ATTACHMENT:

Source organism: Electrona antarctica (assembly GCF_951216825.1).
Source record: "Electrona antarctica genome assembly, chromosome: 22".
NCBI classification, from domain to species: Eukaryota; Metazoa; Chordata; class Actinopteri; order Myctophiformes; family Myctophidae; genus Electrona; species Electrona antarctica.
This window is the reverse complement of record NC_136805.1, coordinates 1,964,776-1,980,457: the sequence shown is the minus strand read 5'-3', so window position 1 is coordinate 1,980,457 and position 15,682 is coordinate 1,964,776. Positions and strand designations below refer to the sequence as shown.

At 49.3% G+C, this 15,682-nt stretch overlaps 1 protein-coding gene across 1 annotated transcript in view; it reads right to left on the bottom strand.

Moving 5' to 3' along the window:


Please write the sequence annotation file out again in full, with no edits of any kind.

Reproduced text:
Source organism: Electrona antarctica (assembly GCF_951216825.1).
Source record: "Electrona antarctica genome assembly, chromosome: 22".
NCBI classification, from domain to species: Eukaryota; Metazoa; Chordata; class Actinopteri; order Myctophiformes; family Myctophidae; genus Electrona; species Electrona antarctica.
This window is the reverse complement of record NC_136805.1, coordinates 1,964,776-1,980,457: the sequence shown is the minus strand read 5'-3', so window position 1 is coordinate 1,980,457 and position 15,682 is coordinate 1,964,776. Positions and strand designations below refer to the sequence as shown.

At 49.3% G+C, this 15,682-nt stretch overlaps 1 protein-coding gene across 1 annotated transcript in view; it reads right to left on the bottom strand.

Moving 5' to 3' along the window: